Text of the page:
Lynn Harton, the new chief executive officer at United Community Banks Inc., has always been a rolling stone — until UCB.
In his first 25 years in business, he moved 10 times, energized by meeting other community leaders and getting things done.
In 2007, Harton came to Greenville as storm clouds formed around the banking industry. As CEO of The South Financial Group, he served as change agent to help the organization survive the recession, ultimately negotiating the sale of the company to TD Bank.
After integrating TSFG into TD, Harton felt restless “and actually was getting close to a job in another state,” he recalled during a conversation at UCB’s offices in the One Building.
One evening, after Harton and his wife Flavia mingled with friends at the Peace Center, he returned to his seat and became reflective.
“Why do I have to move?” he recalled asking himself. “Am I not at the point in my career where I can choose where I want to be? And this is where I want to be.”
Soon after, Harton signed on as chief operating officer for Blairsville, Georgia-based United Community Banks Inc. and its banking subsidiary. Based in Greenville and growing UCB’s book of business, he received a series of promotions, and on June 30 assumed the role of CEO at both companies.
Harton now directs the future of a $12.38 billion company with 151 offices across Georgia, the Carolinas, and Tennessee, with many system functions based in Greenville and a commitment to growth.
While Blairsville remains the legal headquarters, Greenville is the nerve center for all key decision-making.
UCB has about 350 employees working out of 90,000 square feet of downtown space, with $17 million invested in premises and equipment across three properties: the One Building at Main and Washington streets; a former Erwin Penland building at 125 E. Broad St.; and the former Palmetto Bank headquarters at East North and Church streets.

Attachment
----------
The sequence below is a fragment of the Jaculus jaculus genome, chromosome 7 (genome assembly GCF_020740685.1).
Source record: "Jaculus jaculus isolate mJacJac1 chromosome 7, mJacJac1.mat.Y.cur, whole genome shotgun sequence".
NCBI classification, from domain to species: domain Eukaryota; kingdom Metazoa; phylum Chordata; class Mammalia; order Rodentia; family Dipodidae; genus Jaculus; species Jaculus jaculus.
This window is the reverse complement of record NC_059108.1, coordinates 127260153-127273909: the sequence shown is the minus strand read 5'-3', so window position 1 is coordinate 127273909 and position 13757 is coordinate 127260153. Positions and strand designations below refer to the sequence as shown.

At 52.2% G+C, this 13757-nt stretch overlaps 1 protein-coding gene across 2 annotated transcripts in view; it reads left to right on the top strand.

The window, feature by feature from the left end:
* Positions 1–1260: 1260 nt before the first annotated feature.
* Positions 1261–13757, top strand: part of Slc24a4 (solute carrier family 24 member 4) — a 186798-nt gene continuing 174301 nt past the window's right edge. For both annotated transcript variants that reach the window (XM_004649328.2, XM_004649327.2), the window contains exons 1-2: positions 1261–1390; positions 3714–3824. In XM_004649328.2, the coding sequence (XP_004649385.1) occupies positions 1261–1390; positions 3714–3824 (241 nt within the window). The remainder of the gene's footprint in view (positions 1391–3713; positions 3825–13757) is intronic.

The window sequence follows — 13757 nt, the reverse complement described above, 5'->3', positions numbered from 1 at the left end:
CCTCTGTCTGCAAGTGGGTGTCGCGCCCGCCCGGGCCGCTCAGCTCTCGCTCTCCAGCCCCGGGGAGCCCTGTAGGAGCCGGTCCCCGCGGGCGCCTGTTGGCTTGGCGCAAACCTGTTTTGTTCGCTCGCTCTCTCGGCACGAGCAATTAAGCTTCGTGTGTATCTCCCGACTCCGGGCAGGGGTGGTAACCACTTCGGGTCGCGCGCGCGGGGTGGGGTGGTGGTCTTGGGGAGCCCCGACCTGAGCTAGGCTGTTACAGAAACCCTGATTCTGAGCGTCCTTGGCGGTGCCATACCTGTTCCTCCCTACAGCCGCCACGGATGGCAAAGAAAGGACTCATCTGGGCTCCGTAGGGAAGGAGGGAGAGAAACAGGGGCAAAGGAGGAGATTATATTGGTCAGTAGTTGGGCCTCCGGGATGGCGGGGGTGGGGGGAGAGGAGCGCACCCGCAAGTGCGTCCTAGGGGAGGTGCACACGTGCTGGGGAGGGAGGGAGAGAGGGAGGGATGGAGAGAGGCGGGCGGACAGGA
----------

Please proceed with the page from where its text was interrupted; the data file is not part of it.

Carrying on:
“So it’s fair to say this is the executive headquarters, this is the operational hub,” Harton said. “We would expect it to continue to grow.”
According to Harton, the growth that UCB is experiencing mirrors the overall growth of the area economy.
“You’ve got a number of really great developers that understand the business, and we’ve got relationships with a vast majority of them,” he said.
From 2013 through June 2018, UCB has made $1.36 billion in new loans just in the Upstate, according to the company, with capital injected into projects such as Camperdown and the Greenville One Center.
David Glenn, CEO of Centennial American Properties, said he admires the way Harton goes beyond numbers to evaluate deals.
“His due diligence is about a person,” Glenn said. “Who are the people behind this, and what is their track record on getting things done? So he’s not just a project lender, he’s a person lender.”
Harton agreed to finance the first phase of Camperdown at South Main and Broad streets — construction of the new The Greenville News building, razing the old structure, creating underground parking, and some retail, which Glenn said was instrumental in getting the project’s hotel and apartments underway.